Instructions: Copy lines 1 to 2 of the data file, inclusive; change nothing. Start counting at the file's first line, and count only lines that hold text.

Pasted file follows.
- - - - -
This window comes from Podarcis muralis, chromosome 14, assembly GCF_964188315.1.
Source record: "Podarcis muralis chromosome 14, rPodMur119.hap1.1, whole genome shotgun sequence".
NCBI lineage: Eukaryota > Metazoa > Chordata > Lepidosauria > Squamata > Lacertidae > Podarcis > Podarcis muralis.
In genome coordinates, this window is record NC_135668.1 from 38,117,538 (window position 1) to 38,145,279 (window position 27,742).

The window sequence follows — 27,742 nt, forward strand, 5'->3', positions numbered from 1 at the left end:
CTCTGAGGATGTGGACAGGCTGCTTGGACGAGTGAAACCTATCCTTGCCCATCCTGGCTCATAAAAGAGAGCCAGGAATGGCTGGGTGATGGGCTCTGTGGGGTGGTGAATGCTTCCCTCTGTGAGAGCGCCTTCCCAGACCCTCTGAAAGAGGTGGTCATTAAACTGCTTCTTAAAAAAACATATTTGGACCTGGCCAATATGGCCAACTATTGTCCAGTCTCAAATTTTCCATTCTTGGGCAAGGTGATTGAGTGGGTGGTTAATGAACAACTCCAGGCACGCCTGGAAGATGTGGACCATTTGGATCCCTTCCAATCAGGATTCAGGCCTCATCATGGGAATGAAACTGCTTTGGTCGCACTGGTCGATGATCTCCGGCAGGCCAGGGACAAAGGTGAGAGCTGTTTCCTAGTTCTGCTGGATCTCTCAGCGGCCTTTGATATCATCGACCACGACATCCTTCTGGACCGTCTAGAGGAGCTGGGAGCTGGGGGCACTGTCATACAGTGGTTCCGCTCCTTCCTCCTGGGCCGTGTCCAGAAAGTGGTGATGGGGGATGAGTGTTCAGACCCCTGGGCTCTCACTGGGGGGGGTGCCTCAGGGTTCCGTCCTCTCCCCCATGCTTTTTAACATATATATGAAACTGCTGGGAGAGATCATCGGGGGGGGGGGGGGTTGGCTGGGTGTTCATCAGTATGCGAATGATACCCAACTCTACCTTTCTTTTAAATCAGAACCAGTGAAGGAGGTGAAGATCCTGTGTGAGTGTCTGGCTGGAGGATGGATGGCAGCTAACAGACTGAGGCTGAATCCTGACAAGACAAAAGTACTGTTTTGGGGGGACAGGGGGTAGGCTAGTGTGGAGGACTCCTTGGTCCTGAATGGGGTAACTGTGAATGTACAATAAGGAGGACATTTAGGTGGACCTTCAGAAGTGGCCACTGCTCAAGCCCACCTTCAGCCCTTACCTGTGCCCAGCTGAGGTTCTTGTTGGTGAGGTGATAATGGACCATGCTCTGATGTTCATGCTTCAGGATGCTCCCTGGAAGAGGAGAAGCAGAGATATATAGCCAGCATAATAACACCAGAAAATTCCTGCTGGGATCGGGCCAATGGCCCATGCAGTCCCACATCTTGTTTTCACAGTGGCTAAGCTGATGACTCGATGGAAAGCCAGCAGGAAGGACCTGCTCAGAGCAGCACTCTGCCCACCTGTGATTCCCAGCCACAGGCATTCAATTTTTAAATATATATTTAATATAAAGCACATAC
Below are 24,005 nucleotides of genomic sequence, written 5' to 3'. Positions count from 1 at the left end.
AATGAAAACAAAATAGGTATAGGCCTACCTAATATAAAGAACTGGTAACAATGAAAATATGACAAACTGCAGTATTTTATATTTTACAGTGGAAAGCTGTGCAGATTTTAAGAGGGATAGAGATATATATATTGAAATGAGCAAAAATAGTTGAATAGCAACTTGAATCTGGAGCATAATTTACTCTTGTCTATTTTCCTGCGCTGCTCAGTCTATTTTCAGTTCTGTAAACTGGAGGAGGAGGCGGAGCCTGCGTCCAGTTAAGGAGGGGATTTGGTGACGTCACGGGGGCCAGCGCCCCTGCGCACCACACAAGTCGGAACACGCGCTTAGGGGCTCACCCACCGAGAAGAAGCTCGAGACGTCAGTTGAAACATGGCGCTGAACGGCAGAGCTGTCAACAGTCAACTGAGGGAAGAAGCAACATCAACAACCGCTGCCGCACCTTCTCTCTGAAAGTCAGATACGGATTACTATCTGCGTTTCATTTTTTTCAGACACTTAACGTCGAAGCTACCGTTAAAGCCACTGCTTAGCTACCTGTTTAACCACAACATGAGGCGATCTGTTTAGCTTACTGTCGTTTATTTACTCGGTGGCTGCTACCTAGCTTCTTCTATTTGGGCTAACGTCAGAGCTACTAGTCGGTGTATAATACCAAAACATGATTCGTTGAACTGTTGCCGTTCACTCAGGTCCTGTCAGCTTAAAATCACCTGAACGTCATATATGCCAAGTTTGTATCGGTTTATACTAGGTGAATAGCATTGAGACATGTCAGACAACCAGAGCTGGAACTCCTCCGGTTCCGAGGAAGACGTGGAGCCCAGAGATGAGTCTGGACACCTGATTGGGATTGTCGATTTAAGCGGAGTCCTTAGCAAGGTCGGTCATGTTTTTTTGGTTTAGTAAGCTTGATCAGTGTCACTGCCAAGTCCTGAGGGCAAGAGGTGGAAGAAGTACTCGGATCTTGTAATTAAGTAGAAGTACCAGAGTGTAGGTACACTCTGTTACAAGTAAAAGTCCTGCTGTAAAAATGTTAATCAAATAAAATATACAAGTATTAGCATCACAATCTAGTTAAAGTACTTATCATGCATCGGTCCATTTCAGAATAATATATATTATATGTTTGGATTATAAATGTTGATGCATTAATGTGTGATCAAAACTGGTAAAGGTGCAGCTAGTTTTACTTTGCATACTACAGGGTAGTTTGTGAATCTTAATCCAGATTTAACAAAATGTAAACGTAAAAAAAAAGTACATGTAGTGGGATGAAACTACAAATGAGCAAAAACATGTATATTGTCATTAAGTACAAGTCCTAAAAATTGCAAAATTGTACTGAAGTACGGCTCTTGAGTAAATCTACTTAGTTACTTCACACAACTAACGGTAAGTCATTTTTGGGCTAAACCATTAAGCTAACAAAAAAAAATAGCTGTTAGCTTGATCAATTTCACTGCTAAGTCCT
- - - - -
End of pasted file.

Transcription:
This window comes from Podarcis muralis, chromosome 14, assembly GCF_964188315.1.
Source record: "Podarcis muralis chromosome 14, rPodMur119.hap1.1, whole genome shotgun sequence".